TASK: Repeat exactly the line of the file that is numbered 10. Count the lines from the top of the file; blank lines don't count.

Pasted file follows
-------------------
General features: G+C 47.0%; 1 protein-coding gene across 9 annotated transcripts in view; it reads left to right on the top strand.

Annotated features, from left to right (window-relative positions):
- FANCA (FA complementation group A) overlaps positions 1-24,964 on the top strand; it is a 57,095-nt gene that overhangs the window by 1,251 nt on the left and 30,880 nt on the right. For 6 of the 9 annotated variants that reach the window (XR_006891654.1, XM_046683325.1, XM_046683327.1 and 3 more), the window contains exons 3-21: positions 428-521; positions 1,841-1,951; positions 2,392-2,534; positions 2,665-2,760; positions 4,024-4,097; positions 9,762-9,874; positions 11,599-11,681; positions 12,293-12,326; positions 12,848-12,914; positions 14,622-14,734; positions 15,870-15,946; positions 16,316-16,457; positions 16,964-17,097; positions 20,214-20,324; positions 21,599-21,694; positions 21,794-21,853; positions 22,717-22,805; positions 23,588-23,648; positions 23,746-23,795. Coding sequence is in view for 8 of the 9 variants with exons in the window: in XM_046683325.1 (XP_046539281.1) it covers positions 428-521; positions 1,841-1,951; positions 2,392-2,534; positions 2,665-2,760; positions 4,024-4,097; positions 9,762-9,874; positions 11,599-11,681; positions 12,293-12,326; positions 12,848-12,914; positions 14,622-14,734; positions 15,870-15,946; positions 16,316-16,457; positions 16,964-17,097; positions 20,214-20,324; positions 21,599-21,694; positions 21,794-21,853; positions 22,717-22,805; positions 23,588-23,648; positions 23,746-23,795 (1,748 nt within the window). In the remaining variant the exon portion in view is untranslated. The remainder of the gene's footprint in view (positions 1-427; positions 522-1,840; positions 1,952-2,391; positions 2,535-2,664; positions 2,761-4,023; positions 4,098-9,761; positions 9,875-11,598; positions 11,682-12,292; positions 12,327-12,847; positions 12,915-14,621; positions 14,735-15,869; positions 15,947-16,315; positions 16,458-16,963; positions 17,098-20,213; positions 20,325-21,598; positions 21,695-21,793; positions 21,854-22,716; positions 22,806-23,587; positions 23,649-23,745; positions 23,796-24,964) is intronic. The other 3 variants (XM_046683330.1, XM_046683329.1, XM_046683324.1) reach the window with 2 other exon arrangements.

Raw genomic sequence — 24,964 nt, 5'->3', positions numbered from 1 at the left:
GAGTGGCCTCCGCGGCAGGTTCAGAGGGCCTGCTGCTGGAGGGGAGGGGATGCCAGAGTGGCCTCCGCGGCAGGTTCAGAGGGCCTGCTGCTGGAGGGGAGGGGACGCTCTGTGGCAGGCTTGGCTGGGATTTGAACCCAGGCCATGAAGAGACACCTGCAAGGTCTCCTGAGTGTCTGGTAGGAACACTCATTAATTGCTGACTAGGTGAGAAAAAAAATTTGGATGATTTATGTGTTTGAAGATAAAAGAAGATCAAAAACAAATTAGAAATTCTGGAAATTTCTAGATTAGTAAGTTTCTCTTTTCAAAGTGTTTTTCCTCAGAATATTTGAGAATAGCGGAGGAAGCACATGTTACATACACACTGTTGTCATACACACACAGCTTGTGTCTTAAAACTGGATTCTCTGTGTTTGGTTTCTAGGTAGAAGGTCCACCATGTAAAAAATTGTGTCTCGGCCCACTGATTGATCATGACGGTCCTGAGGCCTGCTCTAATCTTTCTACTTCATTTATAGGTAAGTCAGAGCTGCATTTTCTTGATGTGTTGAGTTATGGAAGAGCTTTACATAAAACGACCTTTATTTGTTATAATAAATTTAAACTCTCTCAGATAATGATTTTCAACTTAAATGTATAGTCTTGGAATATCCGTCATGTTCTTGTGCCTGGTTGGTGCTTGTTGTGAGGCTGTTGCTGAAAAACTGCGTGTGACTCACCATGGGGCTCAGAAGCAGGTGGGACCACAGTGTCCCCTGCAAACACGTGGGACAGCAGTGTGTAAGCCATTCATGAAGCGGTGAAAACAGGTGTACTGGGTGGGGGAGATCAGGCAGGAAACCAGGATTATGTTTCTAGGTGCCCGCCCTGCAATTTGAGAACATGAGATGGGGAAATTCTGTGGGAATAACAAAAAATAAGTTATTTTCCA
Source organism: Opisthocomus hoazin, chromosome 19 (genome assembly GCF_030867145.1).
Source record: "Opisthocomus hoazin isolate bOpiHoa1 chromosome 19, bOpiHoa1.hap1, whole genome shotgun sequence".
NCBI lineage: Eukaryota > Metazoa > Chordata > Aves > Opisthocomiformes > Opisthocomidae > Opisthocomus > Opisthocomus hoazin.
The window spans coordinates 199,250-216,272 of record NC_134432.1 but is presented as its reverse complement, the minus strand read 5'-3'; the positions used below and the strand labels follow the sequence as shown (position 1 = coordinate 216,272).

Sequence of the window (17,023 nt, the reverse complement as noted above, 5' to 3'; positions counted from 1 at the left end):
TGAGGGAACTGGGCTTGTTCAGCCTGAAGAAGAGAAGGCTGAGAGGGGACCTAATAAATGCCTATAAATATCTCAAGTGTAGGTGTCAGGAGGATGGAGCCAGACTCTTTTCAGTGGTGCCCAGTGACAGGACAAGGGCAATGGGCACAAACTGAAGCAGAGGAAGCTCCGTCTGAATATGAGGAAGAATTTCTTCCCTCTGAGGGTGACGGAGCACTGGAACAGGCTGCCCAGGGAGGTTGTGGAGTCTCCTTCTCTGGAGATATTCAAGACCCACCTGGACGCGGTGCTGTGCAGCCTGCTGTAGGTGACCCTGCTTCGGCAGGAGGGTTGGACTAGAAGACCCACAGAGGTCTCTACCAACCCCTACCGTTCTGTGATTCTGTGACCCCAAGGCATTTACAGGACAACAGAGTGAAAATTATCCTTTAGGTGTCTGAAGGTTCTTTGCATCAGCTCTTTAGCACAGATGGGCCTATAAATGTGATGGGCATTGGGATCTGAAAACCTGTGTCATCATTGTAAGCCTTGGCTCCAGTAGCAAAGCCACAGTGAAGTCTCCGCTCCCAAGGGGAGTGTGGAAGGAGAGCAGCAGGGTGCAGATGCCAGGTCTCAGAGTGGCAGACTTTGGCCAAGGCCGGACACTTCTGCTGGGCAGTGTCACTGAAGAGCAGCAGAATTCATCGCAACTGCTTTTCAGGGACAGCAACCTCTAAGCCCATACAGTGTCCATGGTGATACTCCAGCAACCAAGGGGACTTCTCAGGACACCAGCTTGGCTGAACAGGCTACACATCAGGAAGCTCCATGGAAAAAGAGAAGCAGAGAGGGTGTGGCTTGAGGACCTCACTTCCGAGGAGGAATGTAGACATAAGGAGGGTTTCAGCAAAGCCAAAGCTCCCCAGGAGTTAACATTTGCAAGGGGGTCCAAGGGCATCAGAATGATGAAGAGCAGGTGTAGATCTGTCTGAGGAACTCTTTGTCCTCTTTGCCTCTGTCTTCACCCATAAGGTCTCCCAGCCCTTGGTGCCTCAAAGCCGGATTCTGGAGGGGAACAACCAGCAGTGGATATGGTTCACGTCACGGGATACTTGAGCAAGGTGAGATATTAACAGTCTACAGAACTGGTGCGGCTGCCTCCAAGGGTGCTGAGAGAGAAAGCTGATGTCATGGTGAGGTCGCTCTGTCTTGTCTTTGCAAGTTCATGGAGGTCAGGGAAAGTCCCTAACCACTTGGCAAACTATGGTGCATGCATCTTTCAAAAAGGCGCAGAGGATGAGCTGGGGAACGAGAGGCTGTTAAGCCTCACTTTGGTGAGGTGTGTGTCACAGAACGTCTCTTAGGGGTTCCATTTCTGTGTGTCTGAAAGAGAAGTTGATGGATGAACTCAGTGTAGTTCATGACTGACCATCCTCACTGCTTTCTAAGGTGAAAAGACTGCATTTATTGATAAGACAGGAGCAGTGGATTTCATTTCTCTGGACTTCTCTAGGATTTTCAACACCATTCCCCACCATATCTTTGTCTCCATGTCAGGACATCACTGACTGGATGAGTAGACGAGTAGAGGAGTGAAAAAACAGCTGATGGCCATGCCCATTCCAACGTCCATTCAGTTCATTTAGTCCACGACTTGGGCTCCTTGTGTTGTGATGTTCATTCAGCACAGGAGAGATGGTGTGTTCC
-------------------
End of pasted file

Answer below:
Sequence of the window (17,023 nt, the reverse complement as noted above, 5' to 3'; positions counted from 1 at the left end):